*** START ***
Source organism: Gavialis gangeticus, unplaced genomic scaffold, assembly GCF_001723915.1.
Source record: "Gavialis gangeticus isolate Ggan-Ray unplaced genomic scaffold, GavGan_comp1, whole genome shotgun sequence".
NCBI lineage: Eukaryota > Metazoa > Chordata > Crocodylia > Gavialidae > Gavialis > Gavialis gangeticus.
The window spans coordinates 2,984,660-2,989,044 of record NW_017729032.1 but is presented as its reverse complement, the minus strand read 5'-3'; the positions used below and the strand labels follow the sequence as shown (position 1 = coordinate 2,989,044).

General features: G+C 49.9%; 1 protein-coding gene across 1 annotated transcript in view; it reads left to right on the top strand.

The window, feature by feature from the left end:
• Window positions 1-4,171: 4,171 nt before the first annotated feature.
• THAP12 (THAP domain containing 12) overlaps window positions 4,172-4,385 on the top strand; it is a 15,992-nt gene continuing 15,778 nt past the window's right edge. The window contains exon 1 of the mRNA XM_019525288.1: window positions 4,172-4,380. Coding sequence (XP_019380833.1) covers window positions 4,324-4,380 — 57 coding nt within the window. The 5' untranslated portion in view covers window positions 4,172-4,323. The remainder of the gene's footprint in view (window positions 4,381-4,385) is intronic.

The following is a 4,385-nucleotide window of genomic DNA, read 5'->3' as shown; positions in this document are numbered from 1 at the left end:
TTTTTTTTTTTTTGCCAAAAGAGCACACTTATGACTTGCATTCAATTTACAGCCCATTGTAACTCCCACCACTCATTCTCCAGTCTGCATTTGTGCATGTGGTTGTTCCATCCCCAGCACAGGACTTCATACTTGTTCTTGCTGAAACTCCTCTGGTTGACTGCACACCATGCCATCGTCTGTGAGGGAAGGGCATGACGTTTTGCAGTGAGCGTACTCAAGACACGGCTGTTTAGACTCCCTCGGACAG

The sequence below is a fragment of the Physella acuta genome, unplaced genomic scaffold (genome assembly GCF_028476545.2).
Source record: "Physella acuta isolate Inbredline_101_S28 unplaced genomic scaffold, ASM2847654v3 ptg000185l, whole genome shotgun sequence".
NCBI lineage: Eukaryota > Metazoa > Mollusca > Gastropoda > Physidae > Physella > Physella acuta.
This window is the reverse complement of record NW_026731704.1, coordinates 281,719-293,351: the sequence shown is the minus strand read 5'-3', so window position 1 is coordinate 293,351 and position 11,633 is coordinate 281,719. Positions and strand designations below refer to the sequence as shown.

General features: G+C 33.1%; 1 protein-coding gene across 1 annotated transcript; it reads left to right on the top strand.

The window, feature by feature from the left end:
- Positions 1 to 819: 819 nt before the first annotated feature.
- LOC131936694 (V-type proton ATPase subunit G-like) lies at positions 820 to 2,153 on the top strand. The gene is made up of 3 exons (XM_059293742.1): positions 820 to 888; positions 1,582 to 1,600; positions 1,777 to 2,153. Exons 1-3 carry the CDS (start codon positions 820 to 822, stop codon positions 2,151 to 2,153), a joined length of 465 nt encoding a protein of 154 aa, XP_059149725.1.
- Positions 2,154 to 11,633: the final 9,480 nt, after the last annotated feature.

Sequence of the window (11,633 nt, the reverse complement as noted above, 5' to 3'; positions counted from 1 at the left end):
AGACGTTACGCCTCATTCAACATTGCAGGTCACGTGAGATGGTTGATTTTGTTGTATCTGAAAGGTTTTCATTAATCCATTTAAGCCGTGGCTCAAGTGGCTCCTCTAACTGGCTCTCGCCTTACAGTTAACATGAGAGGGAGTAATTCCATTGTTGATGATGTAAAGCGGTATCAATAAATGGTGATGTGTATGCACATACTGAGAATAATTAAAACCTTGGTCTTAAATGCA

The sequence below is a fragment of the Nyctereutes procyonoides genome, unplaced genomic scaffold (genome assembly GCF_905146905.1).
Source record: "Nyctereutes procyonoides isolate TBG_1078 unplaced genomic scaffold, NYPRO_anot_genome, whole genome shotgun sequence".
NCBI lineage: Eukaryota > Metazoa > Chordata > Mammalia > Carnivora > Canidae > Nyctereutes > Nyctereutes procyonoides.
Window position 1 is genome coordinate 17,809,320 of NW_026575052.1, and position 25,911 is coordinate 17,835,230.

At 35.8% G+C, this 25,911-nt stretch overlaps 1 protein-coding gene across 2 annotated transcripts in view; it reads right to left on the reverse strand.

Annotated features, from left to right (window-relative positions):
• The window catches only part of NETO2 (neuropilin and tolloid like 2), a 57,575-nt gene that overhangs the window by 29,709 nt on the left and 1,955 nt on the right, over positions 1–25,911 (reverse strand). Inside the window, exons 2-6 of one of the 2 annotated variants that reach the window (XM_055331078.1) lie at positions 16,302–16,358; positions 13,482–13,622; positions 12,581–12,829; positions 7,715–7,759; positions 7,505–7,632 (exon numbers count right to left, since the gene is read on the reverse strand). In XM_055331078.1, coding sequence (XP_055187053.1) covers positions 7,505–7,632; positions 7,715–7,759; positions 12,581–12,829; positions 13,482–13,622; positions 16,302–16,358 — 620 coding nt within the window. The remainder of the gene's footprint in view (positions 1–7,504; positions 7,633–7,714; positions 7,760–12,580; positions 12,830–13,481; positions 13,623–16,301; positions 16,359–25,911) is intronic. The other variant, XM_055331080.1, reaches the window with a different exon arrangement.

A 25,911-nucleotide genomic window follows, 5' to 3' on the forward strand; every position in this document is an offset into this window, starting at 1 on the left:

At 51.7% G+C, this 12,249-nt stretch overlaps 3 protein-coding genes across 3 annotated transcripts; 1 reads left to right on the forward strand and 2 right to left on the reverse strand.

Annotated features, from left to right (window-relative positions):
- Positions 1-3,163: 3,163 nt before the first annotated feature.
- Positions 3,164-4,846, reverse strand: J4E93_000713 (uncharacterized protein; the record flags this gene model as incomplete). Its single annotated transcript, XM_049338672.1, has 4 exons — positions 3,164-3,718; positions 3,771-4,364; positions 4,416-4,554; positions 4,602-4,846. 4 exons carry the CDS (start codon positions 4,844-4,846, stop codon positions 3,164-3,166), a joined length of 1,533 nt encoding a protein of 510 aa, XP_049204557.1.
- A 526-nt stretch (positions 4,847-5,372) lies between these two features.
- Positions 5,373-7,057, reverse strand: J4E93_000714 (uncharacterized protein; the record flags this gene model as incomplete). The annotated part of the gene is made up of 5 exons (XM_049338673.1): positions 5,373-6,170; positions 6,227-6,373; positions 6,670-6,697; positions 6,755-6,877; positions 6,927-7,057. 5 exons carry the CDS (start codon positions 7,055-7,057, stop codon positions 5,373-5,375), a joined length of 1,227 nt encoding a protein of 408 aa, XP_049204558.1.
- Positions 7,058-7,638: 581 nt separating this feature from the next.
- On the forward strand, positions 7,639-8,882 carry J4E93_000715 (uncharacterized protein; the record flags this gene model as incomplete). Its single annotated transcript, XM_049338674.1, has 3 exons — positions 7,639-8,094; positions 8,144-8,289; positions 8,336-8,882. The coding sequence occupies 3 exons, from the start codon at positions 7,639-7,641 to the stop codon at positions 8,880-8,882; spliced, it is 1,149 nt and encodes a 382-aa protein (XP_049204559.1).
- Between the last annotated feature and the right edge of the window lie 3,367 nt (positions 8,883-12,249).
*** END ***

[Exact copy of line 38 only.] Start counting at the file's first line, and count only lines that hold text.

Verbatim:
- Between the last annotated feature and the right edge of the window lie 3,367 nt (positions 8,883-12,249).